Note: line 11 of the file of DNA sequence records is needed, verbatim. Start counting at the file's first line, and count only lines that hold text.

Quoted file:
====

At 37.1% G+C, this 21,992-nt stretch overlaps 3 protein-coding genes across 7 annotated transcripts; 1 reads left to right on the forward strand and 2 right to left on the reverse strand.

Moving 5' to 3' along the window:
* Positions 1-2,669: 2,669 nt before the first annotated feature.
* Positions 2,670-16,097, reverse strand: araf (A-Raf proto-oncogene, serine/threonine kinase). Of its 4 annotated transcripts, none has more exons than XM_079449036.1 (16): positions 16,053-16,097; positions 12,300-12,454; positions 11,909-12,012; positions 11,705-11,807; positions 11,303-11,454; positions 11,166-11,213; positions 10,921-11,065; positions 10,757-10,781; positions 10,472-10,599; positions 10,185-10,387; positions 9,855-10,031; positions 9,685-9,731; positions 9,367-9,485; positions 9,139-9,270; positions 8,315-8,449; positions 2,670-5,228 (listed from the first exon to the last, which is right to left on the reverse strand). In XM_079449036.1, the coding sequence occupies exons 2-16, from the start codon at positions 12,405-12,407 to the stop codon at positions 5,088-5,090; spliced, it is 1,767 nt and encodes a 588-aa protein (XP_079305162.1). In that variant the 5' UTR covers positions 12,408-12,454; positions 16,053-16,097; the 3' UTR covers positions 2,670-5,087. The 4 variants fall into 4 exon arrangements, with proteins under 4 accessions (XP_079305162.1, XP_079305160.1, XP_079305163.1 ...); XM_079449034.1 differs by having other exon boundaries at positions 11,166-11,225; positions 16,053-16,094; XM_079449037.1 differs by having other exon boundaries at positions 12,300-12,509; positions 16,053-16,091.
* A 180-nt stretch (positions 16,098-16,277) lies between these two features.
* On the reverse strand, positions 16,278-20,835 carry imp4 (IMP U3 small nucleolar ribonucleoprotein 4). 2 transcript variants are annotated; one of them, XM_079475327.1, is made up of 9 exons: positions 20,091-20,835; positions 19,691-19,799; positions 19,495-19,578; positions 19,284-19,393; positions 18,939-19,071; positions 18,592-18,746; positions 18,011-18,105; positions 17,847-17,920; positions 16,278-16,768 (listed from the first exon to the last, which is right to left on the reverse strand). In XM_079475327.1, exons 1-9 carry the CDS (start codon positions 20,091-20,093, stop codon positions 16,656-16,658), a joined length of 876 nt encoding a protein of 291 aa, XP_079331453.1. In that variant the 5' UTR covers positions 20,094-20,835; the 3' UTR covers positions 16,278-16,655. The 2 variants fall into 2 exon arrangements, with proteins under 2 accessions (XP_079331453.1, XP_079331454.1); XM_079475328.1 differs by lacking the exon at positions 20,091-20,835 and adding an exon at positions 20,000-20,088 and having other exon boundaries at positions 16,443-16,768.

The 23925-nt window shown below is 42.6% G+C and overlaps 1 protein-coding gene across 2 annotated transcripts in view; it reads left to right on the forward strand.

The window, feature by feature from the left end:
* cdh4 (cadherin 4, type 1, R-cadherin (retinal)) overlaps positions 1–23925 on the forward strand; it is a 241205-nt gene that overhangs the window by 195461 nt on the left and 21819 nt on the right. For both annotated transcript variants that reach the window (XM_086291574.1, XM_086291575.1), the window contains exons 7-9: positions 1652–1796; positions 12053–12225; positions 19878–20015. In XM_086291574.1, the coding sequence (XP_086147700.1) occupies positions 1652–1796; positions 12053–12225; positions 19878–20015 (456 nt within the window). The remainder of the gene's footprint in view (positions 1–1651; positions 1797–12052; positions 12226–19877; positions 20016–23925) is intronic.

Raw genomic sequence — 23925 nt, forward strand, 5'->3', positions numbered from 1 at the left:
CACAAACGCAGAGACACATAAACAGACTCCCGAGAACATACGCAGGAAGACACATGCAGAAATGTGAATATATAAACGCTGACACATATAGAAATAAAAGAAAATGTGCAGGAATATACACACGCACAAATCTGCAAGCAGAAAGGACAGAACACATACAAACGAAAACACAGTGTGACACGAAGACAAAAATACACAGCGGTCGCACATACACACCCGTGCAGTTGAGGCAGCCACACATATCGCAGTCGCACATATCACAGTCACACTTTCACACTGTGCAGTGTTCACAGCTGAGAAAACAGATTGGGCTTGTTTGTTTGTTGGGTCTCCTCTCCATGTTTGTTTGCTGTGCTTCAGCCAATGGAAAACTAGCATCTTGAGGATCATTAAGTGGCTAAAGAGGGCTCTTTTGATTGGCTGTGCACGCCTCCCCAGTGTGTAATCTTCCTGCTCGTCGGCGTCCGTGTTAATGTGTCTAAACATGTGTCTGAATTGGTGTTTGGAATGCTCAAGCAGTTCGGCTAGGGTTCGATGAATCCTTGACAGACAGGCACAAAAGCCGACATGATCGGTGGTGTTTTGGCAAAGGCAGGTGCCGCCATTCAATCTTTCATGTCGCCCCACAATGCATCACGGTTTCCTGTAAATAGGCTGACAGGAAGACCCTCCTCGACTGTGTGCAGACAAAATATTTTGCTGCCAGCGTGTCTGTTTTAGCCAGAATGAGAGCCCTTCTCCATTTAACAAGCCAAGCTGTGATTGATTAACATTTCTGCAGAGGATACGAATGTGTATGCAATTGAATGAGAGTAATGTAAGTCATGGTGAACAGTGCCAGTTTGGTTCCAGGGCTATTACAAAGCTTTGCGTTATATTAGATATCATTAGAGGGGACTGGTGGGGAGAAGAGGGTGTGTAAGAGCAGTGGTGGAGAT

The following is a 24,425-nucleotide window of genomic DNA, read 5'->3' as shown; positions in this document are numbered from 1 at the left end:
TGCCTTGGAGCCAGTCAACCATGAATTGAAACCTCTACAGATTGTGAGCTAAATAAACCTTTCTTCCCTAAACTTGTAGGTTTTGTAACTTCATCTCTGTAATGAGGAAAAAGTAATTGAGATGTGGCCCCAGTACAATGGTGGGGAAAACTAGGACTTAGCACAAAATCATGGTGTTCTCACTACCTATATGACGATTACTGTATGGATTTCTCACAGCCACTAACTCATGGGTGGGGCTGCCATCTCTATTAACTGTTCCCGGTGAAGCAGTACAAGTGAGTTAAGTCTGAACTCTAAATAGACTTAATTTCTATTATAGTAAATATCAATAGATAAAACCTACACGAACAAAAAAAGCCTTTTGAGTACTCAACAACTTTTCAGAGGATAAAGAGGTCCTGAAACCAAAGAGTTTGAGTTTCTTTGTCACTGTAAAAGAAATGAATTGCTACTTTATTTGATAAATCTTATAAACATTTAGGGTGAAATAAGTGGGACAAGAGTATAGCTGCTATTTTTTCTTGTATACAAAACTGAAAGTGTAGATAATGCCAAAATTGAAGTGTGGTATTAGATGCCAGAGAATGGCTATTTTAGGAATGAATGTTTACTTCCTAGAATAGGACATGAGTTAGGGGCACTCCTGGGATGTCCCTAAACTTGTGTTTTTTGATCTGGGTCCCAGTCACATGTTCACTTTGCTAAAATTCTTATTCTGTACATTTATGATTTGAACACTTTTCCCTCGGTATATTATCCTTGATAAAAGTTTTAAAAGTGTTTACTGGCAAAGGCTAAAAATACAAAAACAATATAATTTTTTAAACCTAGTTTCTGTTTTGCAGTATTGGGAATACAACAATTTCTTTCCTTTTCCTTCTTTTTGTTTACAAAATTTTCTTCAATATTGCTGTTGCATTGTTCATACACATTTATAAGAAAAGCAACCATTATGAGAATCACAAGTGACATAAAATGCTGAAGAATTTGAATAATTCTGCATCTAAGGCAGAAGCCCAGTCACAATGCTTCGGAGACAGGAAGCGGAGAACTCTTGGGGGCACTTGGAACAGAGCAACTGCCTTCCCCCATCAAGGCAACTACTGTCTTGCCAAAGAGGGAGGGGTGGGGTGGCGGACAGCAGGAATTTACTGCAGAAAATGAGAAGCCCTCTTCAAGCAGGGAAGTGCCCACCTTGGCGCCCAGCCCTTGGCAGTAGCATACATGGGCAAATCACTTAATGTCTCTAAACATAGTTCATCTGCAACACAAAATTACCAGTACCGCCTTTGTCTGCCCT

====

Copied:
CACAAACGCAGAGACACATAAACAGACTCCCGAGAACATACGCAGGAAGACACATGCAGAAATGTGAATATATAAACGCTGACACATATAGAAATAAAAGAAAATGTGCAGGAATATACACACGCACAAATCTGCAAGCAGAAAGGACAGAACACATACAAACGAAAACACAGTGTGACACGAAGACAAAAATACACAGCGGTCGCACATACACACCCGTGCAGTTGAGGCAGCCACACATATCGCAGTCGCACATATCACAGTCACACTTTCACACTGTGCAGTGTTCACAGCTGAGAAAACAGATTGGGCTTGTTTGTTTGTTGGGTCTCCTCTCCATGTTTGTTTGCTGTGCTTCAGCCAATGGAAAACTAGCATCTTGAGGATCATTAAGTGGCTAAAGAGGGCTCTTTTGATTGGCTGTGCACGCCTCCCCAGTGTGTAATCTTCCTGCTCGTCGGCGTCCGTGTTAATGTGTCTAAACATGTGTCTGAATTGGTGTTTGGAATGCTCAAGCAGTTCGGCTAGGGTTCGATGAATCCTTGACAGACAGGCACAAAAGCCGACATGATCGGTGGTGTTTTGGCAAAGGCAGGTGCCGCCATTCAATCTTTCATGTCGCCCCACAATGCATCACGGTTTCCTGTAAATAGGCTGACAGGAAGACCCTCCTCGACTGTGTGCAGACAAAATATTTTGCTGCCAGCGTGTCTGTTTTAGCCAGAATGAGAGCCCTTCTCCATTTAACAAGCCAAGCTGTGATTGATTAACATTTCTGCAGAGGATACGAATGTGTATGCAATTGAATGAGAGTAATGTAAGTCATGGTGAACAGTGCCAGTTTGGTTCCAGGGCTATTACAAAGCTTTGCGTTATATTAGATATCATTAGAGGGGACTGGTGGGGAGAAGAGGGTGTGTAAGAGCAGTGGTGGAGAT